The survey weights the total percentage of the vote as it relates to African-Americans at slightly over 33%, and the percentage of female voters higher than that of male voters. The survey includes landline and mobile phone responses. The margin of error is 2.9% with a 95% confidence level. Crosstabs are at the bottom of the page.
The results of the poll:
Nathan Deal: 44%
Jason Carter: 40%
Andrew Hunt: 7%
David Perdue: 50%
Michelle Nunn: 40%
Amanda Swafford: 5%
Analysis of the Results:
InsiderAdvantage/Fox5 Political Analyst Matt Towery:
“This race remains competitive, partially due to the high percentage of the vote the Libertarian candidate (Hunt) is receiving. That number is usually high at this stage of a race and will likely drop closer to the election.
“Based on these numbers, if the election were held today, the race would likely go to a runoff between Deal and Carter. However, we have weighted African-American voters to the higher level of predicted turnout. Should that turnout be less, and Hunt’s numbers drop to the more traditional Libertarian vote, then the race would move towards a Deal victory with no runoff.
“The 65 and over age group tells the story both of the impact of news coverage and the failure of the Carter campaign to attack issues that would move voters their way. Older voters are the most likely to consistently read newspapers and watch local television news. Stories related to ethics have kept thus usually faithful GOP segment of voters more divided in this race. One needs only to look at fellow Republican David Perdue’s strength among this age group to see what impact Carter ads centered on these same news stories could have with younger age groups.
“Finally, this race, absent a stronger ad campaign by Carter’s team, is more a battle between Deal and Libertarian Andrew Hunt. If the Deal campaign can lower Hunt’s numbers, the race no longer becomes a potential for runoff and Deal wins with more than 50% of the vote. Carter’s campaign is running out of time to deliver a stronger message, as he is losing all age groups other than the 18-29 group,” said Towery.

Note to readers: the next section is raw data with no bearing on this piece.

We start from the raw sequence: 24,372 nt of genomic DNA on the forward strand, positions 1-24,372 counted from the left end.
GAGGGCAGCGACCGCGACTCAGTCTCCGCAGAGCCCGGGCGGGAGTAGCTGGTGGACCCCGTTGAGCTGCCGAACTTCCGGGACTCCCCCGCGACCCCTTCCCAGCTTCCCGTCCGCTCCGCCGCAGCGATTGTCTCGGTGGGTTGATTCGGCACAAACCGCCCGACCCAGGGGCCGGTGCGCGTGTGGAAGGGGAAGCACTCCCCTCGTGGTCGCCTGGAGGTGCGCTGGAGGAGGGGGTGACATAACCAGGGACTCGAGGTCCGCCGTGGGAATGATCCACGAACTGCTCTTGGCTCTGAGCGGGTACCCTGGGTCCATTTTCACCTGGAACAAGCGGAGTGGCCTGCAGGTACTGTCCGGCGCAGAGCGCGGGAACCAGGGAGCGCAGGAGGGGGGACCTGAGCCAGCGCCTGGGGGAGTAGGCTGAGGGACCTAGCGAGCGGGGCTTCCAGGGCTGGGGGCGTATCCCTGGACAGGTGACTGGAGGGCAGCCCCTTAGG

“If this race were held today Perdue would likely win without a runoff. Nunn is close to Perdue among female voters, but is losing badly among male voters. Unlike Carter in the gubernatorial contest, she has no ethics-related or other consistent news story that might hurt Perdue in newspapers and on local TV news. Hence, her numbers among older voters are not competitive with Perdue. Among independent voters Nunn is underperforming as compared to her Democratic counterpart Carter.
We may well be starting to see President Obama’s polling numbers, which have suffered as of late, starting to impact Democratic candidates for the U.S. House and Senate. And Nunn’s position in future polls may improve should President Obama’s approval ratings rise. But for the moment the general trend, not only in our poll but the recent CBS/NYT survey would suggest that this race may be coming closer to meeting the national expectations as to a likely Republican victory. That said, this race remains fluid. Should Nunn find a way to appeal to male voters, the contest could become competitive again, but for the moment Perdue has a clear advantage,” said Towery.